This week’s roundup features two new Criterion Collection Blu-ray releases of memorable silent-era films, a Netflix nostalgia series and Rob Zombie’s latest bloody mess.
Blu-rays of the Week
Benjamin Christensen’s’s 1922 silent, a one-of-a-kind classic that remains innovative and modern nearly a century after its creation, depicts the linking of witch hunts and hysteria with an unorthodox marriage of unsettling visuals and documentary-like detachment. Criterion’s hi-def transfer is miraculous; extras include the director’s 1941 intro; outtakes; music from the original Danish premiere, arranged by specialist Gillian Anderson and performed by the Czech Film Orchestra in 2001; 2001 commentary by film scholar Casper Tybjerg; a 76-minute version of the film, Witchcraft Through the Ages (1968), narrated by author William S. Burroughs and with a soundtrack featuring violinist Jean-Luc Ponty; and Bibliothèque Diabolique, a photographic glimpse at the film’s historical sources.
3 from Hell (Lionsgate)
In this belated sequel to his own House of 1000 Corpses (2003) and The Devil’s Rejects (2005), director Rob Zombie returns to his trio of murderers for one last go-round, prefacing it by showing that they were survived the previous installment to ruin another two hours of our lives. In his increasingly desperate attempt to create another “shocking” horror show, Zombie again mistakes blood and crudeness for art, and after awhile is content to show off his wife Sherri Moon Zombie’s carefully crafted body tattoos in lieu of anything close to character development or insight. The film looks solid on Blu-ray; extras include a director’s commentary, four-part making-of and the even more sadistic unrated cut.
3 Silent Classics by Josef von Sternberg (Criterion)
This necessary boxed set upgrade collects a trio of the best of the early Hollywood director’s silent-era movies—the gritty Underworld (1927), the engrossing The Last Command (1928) and the often stunning The Docks of New York (1928)—and even includes two separate music scores for each film. Criterion’s magnificent hi-def transfers make these 90-plus year-old features look the absolute best that they can, and the audio is equally impressive. Extras include a 1968 von Sternberg interview covering his entire career and two video essays about the director’s visual style and legacy.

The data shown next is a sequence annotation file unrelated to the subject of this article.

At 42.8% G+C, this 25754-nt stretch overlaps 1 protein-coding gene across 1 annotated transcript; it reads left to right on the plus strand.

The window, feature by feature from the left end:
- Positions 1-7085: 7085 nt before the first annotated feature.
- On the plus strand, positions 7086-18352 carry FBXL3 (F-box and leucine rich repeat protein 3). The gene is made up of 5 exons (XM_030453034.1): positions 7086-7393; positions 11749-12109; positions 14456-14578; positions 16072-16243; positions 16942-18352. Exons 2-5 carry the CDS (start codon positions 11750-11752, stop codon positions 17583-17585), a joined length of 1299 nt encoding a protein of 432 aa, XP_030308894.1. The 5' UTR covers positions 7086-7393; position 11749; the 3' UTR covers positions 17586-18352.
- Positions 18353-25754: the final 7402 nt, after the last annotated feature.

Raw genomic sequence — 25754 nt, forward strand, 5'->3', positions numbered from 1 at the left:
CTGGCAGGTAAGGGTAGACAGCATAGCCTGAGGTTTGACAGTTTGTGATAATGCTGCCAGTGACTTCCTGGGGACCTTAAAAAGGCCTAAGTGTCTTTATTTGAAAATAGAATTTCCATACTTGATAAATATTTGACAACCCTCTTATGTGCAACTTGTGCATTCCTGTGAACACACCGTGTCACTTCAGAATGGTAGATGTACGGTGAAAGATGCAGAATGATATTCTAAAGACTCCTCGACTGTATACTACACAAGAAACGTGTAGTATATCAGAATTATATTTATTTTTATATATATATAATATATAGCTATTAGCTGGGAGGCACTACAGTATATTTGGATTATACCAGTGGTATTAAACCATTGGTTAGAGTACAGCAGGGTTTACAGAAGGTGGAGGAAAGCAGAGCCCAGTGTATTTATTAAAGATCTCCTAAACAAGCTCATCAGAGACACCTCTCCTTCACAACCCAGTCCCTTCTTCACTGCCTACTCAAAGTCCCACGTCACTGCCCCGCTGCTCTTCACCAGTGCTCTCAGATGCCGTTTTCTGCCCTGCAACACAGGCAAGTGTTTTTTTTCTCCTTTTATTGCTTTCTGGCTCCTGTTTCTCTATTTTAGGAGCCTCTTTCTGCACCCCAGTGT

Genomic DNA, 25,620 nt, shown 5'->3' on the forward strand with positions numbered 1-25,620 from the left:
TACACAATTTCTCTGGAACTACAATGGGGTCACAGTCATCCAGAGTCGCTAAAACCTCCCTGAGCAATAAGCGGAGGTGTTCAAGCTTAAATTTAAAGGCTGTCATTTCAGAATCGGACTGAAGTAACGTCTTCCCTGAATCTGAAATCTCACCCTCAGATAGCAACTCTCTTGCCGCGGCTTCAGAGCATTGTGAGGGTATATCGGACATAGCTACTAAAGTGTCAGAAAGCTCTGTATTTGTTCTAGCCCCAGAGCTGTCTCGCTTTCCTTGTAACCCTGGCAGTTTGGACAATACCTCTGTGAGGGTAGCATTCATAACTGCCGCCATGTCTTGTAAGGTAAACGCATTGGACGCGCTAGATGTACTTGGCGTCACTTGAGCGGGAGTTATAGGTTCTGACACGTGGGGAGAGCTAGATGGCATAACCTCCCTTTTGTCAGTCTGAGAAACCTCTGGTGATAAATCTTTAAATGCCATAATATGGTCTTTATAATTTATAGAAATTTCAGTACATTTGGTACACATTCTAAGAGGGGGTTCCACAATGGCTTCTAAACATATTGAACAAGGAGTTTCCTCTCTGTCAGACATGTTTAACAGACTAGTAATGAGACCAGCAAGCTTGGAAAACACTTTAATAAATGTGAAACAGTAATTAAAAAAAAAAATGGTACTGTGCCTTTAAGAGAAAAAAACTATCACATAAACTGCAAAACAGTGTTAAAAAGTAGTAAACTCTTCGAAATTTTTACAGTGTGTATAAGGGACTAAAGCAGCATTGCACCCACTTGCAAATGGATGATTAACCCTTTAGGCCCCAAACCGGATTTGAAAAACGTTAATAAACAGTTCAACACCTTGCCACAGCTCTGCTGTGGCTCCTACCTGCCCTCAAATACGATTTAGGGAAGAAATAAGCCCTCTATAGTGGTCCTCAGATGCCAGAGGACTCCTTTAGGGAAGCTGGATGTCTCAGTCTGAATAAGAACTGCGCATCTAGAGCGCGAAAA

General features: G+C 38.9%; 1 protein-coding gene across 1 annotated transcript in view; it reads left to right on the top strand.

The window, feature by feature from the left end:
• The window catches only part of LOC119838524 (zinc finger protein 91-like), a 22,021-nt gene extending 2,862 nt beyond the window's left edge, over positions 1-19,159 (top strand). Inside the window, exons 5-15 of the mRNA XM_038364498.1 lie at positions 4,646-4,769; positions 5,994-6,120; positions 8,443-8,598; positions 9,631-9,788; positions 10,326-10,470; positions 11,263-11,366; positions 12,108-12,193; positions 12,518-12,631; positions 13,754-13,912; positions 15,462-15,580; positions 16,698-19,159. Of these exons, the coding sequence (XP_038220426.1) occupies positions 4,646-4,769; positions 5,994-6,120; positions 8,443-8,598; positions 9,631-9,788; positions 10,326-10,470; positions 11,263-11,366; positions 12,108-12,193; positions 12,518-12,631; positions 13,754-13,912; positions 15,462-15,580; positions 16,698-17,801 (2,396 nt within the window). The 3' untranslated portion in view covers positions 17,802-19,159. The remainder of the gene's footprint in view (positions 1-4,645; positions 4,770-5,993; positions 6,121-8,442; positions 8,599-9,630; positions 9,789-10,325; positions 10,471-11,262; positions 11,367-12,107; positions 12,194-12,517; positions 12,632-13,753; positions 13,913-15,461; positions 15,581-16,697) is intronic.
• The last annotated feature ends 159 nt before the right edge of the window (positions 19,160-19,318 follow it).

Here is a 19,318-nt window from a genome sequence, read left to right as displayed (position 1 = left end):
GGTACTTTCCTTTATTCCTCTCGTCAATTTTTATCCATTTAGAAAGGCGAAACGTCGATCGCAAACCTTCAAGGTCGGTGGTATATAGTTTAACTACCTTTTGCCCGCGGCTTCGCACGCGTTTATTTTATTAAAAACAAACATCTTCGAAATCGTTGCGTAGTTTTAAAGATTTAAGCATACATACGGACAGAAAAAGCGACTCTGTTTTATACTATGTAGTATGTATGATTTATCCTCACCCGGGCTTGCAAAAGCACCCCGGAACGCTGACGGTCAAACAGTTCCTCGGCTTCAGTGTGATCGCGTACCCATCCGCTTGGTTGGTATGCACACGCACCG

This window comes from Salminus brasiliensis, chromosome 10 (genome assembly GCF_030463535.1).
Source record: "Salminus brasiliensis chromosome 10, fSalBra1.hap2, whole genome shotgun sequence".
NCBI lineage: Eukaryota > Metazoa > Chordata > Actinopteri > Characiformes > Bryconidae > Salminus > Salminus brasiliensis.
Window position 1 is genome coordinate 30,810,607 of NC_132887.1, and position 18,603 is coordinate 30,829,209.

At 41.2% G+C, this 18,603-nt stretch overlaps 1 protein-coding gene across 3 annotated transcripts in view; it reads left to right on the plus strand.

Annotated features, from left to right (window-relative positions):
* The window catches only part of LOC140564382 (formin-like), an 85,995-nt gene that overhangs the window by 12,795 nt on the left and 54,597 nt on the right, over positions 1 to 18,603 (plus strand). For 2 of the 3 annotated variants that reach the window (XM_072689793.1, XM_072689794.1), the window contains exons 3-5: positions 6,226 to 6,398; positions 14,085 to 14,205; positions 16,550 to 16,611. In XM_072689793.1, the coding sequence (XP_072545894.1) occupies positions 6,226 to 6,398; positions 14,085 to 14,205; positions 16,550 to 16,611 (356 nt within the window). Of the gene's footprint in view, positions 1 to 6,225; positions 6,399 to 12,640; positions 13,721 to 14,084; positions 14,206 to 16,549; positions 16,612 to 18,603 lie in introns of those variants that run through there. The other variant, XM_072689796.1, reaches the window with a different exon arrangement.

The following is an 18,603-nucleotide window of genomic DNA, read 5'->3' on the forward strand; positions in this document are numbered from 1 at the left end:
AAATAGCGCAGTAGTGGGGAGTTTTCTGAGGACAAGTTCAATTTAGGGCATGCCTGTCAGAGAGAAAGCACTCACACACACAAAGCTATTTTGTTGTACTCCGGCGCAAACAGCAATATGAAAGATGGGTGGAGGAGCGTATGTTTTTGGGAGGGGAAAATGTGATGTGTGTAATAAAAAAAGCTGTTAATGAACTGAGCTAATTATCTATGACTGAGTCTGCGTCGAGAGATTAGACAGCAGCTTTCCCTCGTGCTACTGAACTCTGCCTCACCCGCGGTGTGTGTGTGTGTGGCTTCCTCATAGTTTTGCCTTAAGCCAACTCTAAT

The Toys That Made Us—Seasons 1 & 2 (Nacelle)
In this entertaining Netflix series, nostalgia is on permanent display in these overviews of some of the biggest children’s toys from the decades of the ‘60s, 70s, 80s and 90s, comprising Star Wars, G.I. Joe, Barbie, Lego, Hello Kitty, Transformers, He-Man and Star Trek. Each 50-minute episode contains new and old interviews, lots of archival footage—including shots of stores being deluged by excited kids and their less-than-happy parents—and a lighthearted attitude toward the whole enterprise, even if these items threatened to ruin our childhoods almost as much as phones and other far more expensive gadgetry do today. The Blu-ray image looks good; extras include several featurettes, extended interviews and nine deleted scenes.
4K of the Week
Wonders of the Sea (Screen Media)
Jean-Michel Cousteau, son of the legendary oceanographer Jacques, is the center of this stirring documentary—which he codirected with Jean-Jacques Mantello—that displays the astonishing beauty of our underwater civilization, bringing to vivid life the sea’s amazing colors and diversity that most of us never get to witness. Narrated by Arnold Schwarzenegger—also a producer— Wonders of the Sea is a Cousteau labor of love that takes full advantage of the ultra hi-def process, but some may be disappointed that a 3D option is not included, since that’s how the film was originally seen. The 4K image is spectacularly rendered; extras include a Cousteau interview.